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 Post subject: DCGS or Chesham Grammar
PostPosted: Sat Oct 13, 2018 10:40 am 
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Hello, I'm hoping to get some advice on which grammar to choose. We are in the lucky position that our eldest passed the transfer test. We are in catchment for DCGS and Chesham Grammar. We have a quiet and quirky, un-sporty, musical child. I like Chesham Grammar a lot. DCGS is obviously a great school but I want to find the school that will give the best pastoral care to my DS - he really needs it. And from what I can see Chesham Grammar has stronger music than DCGS. My DS is also almost anti competitive ie rather than thriving on competition he turns away from it and hides. He's the kind of child that if another child tells him he's cleverest then my DS will just go with that and put himself down. I don't care about who is or who isn't cleverest, I hope that doesn't come across the wrong way, but I want my DS to be in a place where he can build his confidence and belief in himself. Anyone who has experiences of either school and can offer insight - I would be very grateful. I was fixed on Chesham if we were lucky enough to get the transfer test result but now finally being there I am wavering! I should also add that he will know a lot of boys going to DCGS and probably no more than 2 or 3 going to Chesham. Thank you.


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PostPosted: Sat Oct 13, 2018 11:00 am 
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From what you say then I would go with Chesham Grammar. Have you been round both on a school day? Personally I did not like the DCGS site when I last visited and the single gender environment there seemed very competitive.

Go with the school where your son will feel most comfortable.


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PostPosted: Sat Oct 13, 2018 11:04 am 
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He sounds a lovely boy and you sound like a very sensible, grounded parent. Well done to your son for qualifying.

I don't have direct experience of either but a general piece of advice would be to consider some or all of the following (in no particular order):

Single-sex versus mixed environment. Surely the biggest difference between the two schools. Despite my daughter going to an all-girls school (the mixed school was full), I prefer mixed schooling because I consider it better preparation for life which after all, is what school is all about. You need to decide which environment suits your son best.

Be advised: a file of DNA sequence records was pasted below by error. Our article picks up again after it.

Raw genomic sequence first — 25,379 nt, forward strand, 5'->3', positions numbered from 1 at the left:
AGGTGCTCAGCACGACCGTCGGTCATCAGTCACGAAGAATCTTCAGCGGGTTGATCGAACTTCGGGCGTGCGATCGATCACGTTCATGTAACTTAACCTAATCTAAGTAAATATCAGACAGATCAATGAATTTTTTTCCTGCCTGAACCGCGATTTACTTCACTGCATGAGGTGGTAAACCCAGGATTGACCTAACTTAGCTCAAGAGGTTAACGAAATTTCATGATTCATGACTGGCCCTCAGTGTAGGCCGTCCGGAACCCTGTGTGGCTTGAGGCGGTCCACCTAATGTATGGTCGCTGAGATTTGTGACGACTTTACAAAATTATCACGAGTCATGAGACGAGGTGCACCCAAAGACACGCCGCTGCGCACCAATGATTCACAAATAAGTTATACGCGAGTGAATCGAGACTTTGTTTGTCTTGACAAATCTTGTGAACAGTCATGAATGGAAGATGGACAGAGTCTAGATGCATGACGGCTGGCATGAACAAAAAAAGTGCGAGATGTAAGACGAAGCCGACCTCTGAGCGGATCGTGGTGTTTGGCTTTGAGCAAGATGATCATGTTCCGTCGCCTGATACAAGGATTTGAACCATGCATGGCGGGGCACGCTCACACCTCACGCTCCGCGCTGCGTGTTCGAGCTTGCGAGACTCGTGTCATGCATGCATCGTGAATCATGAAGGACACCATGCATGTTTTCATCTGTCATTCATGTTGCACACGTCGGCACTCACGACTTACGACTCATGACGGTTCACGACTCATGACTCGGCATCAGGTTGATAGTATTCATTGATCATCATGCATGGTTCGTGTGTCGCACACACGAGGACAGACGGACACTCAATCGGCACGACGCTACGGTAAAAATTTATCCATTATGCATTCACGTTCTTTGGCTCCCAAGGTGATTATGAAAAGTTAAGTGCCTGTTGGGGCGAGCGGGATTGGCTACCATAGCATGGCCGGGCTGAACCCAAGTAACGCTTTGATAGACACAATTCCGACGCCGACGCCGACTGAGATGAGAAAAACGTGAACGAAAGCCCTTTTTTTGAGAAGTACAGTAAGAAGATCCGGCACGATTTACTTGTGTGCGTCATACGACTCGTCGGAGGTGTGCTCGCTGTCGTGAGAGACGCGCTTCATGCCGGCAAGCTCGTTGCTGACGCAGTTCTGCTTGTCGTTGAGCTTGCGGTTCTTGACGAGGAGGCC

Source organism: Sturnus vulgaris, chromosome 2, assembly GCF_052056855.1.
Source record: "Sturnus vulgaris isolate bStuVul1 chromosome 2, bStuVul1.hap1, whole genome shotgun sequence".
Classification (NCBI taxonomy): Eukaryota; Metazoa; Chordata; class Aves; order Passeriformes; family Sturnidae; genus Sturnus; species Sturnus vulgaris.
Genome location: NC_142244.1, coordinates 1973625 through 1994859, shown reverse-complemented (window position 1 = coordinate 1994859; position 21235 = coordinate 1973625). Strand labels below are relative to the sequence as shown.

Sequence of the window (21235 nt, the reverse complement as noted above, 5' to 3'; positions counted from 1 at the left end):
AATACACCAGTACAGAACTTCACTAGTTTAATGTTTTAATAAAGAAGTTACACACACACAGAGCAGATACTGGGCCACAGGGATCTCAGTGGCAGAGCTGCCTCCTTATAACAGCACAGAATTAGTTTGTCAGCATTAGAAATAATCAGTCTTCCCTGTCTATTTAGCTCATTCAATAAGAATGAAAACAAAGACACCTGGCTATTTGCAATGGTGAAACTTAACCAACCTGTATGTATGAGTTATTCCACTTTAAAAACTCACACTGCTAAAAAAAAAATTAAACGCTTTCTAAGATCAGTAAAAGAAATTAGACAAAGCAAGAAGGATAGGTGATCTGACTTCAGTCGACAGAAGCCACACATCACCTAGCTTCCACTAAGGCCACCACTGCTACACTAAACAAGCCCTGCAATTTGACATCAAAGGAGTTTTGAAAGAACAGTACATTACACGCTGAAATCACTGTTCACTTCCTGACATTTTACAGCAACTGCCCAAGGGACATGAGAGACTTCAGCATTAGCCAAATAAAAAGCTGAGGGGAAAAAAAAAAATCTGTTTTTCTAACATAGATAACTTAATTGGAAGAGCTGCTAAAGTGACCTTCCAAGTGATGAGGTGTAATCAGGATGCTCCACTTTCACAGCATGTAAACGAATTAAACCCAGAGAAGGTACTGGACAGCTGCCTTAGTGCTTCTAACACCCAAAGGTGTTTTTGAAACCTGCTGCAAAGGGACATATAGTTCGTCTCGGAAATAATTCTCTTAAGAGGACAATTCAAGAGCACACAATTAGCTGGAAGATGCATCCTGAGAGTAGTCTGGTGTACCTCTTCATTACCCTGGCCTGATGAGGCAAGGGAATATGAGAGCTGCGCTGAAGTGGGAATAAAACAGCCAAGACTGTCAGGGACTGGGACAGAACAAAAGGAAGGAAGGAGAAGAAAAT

Travel time and convenience. Which is the easiest journey and has the most flexibility, e.g. do buses/trains run regularly or is one walking distance and the other public transport? This will affect which after-school clubs, societies and events he (and you) can be involved with.

Does he have particular hobbies or interests that one might foster better than the other, e.g. a particular sport or musical activity? Be careful here because some schools can be a bit elitist and only permit involvement where there's a minimum proficiency so what looks like a strength of the school actually is quite exclusive.

Is it practical for you to visit both during a school day before the CAF is submitted? Open days are contrived, you need to see the school during a normal day so you can pick up on things like behaviour in and around classes, the state of the toilets (I'm not joking, it's a good barometer of how proud the students are of their environment), the general feel of the school and the attentiveness of children in class.

I wouldn't worry about where existing friends are going. In my experience, primary friendships often change at secondary and new friends crop up.

Don't get sucked into league tables, etc. Too many parents become fixated on tiny details like minor differences in grade 7-9 percentages, the numbers of children going to Oxbridge, medicine, etc. It's meaningless when it's five to seven years away unless there's a long-standing and clear problem evident from the data. Teachers, head teachers and children can all change every year so you're looking at a moving picture.

Good luck with the choice. Both are good schools, he sounds like he has support at home so I'm sure he'll thrive in either of them.


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PostPosted: Sat Oct 13, 2018 11:29 am